Navy Captain Bob Kessler was the defense attaché at a US Embassy in West African in the late 1970s. On weekends and holidays we often gathered on the back porch of his home out near the deep jungle, drinking gin and tonics and telling stories. We imagined ourselves the African Algonquin table.
Each of our gatherings took on a life of its own dependent on the participants, most of whom had served in exotic and dangerous places around the world. Gradually rules developed. For example, we tried to avoid the “I” word¼ generally telling our stories from the third person perspective. Too much “face time,” too many personal accounts of events, was considered bad form. We were expected to listen to one another and not sit thinking about what we were going to say next. Challenging or commenting on the punch line of stories was expected. Back and forth banter filled up all the between stories time. Some people were invited just because they were good audience and prone to laughter.
I was assigned to the CIA station in that West African country and was often working my unusual job after hours, but I attended as often as possible. Rice riots, street violence, curfews, wild animal sightings, road closures, jungle fires and the like also prevent regular attendance.
Some of the story telling was on the order of folk tales or homilies where the main entertainment came from the accents or strange local customs or the visual drawing of unique situations, but there were also common water cooler jokes that were dressed up with an occasional, “Now this is a true story.” One liners, quotes, urban legends, interesting true accounts and wild newspapers misprints were all acceptable, although when someone pulled something out of his pocket he would be ragged for cheating.
Scatological and sarcastic humor were generally excluded though there were exceptions. Profanity had its place if it enhanced the characterization or added pop to the finish. But the Kessler gatherings were mixed crowds and profanity had to give value to be used. That held true to what were usually called dirty or bawdy jokes. They had to score. Gutter descriptions or unusual reactions to the boy-girl thing were generally not perceived as funny and didn’t get much play. All attendees were off duty members of the official American community and salty language in the context of an interesting story made for almost illicit fun.
This was early in my CIA career and I remember those story telling sessions with great fondness. Ever since I have collected homilies and one-liners that would make it at the Kessler house.
Though funny’s hard to capture sometimes. And story tellers are different. Some people just have a gift for telling funny stories. Bill Cosby and Tim Allen have the gift… so does Bob Kessler.
Here’s a little vignette he told one sunny Saturday afternoon on his porch in Africa that started the sessions. It set the house standard for story telling, and the bitch is that the magic – producing belly laughing results - only comes from Bob Kessler’s telling.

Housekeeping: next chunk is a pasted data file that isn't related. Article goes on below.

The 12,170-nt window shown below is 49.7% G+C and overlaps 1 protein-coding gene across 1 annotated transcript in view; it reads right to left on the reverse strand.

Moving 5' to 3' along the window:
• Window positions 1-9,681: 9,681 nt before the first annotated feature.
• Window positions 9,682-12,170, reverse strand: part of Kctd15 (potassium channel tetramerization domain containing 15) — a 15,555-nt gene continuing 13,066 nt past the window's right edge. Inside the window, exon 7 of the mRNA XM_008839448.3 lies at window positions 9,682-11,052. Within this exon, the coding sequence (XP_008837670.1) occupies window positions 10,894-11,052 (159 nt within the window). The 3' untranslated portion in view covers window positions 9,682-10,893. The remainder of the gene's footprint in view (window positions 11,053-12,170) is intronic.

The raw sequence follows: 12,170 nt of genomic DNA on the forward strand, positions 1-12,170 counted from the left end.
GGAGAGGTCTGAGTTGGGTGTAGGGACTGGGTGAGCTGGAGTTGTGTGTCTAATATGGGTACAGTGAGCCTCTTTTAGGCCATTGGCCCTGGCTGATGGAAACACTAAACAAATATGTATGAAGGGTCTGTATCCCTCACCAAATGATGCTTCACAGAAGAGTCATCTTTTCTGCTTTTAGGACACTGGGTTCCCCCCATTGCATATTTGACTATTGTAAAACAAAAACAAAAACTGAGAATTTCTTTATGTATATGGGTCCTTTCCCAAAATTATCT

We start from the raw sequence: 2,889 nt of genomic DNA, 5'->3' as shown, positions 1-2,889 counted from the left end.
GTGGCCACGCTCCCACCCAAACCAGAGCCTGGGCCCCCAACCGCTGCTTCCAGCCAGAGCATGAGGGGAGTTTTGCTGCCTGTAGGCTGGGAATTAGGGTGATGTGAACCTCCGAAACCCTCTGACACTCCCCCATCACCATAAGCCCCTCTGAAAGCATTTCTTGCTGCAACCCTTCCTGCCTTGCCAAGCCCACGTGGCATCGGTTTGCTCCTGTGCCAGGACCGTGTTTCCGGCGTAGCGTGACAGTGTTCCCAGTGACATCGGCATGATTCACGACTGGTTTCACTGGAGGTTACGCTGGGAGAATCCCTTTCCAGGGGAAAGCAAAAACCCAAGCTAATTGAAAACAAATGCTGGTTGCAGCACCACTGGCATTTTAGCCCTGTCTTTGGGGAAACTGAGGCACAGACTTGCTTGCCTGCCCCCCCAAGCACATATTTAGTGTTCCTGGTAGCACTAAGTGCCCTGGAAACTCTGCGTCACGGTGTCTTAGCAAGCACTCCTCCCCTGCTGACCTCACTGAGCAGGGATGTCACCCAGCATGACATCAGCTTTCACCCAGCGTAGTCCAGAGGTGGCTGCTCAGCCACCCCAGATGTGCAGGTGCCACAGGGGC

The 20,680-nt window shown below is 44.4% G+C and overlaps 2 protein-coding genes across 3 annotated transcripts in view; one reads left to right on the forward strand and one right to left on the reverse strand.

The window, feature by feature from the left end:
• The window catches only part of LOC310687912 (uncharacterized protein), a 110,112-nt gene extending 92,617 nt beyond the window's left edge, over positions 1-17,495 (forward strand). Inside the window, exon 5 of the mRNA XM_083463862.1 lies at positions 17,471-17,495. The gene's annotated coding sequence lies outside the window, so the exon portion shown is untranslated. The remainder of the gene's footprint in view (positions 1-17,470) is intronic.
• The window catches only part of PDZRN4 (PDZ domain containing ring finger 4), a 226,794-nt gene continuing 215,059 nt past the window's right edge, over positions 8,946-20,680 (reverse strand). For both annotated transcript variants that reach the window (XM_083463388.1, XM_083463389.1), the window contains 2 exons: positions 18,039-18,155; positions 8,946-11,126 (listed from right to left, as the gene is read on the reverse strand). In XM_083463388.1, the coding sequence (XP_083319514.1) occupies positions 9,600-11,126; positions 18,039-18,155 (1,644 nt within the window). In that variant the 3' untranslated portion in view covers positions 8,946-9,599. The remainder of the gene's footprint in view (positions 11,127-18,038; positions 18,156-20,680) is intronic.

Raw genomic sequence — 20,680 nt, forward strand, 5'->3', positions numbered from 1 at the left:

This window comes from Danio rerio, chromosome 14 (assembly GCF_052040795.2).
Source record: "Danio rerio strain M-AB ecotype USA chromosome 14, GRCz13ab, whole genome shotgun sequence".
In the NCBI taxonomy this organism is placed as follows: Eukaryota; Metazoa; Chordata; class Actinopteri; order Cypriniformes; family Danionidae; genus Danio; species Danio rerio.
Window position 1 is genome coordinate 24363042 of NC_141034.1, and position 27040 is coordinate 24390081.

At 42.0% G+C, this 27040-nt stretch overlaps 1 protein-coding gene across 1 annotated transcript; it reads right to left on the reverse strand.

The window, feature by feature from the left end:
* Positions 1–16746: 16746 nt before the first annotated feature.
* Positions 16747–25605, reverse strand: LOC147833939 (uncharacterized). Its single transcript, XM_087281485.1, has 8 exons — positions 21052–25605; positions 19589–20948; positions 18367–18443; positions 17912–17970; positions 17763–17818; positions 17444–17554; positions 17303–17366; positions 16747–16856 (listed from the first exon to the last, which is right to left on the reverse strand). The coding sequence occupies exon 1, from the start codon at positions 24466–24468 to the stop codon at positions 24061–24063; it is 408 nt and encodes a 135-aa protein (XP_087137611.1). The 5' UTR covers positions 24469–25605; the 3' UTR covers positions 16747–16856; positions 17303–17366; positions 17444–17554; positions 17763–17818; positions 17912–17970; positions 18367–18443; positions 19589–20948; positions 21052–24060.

Maybe if you go slow and use your hands to indicate cranking the wheels up and there at the end use your hands like a draw bridge to illustrate the wheels coming up, upside down, maybe you can mimic Kessler’s funniness.
Anyway that day Bob cleared his throat, looked around the porch and said,
“Now this is a true story… back in the old brown shoe Navy, when sailors were men, Petty Officers were trained as pilots. There was this old trainer plane – had its wheels fixed down. After WW II they got in conversion kits and fixed ‘um up so that the pilots could crank up the wheels into wheel wells once the plane was in the air, and before landing, the pilots would crank them down.
Only a lot of the old salts forgot to crank the wheels. You’d see a flight of the planes going overhead and one or two of ‘um might be flying along with their wheels still down. Pilot forgot to crank them up.
And…a more dangerous thing… pilot would have the wheels up, and come in for a landing. Yea, the pilots would forget to put the wheels down. Lot of damage.
Squadron commander finally addressed the men. “Men,” he said, “I’ve told you and told you and told you about cranking them wheels. Get ‘um up after you take off, get ‘um down before you land. Some of yous ain’t heard me good, or forget or are too stupid. So listen here, this is what we’re going to do…from here on out, you forget to put those wheels down, and you land and have structural damage, you going to pay for it. You land with your wheels up, you’re going to pay for the damage. I’ve checked, I’m authorized to do this.”
“You land…your wheels ain’t down…you in debt.”
Next day a flight of planes is landing and one of the oldest, one of the saltiest, petty officer pilots is coming in for a landing – WHEELS ARE UP. Everyone in the tower yells…everyone on ground yells…plane keeps on coming in…wheels still up. Comes on in, comes on in, comes on in, finally one of the wings hits the runway…flips the plane over and it skids upside down for one hundred…two hundred…two hundred and fifty hard yards. Comes to rest in a cloud of dust against a berm. Still upside down.
People on the ground can just barely see, but in the dust…the wheels are coming up.”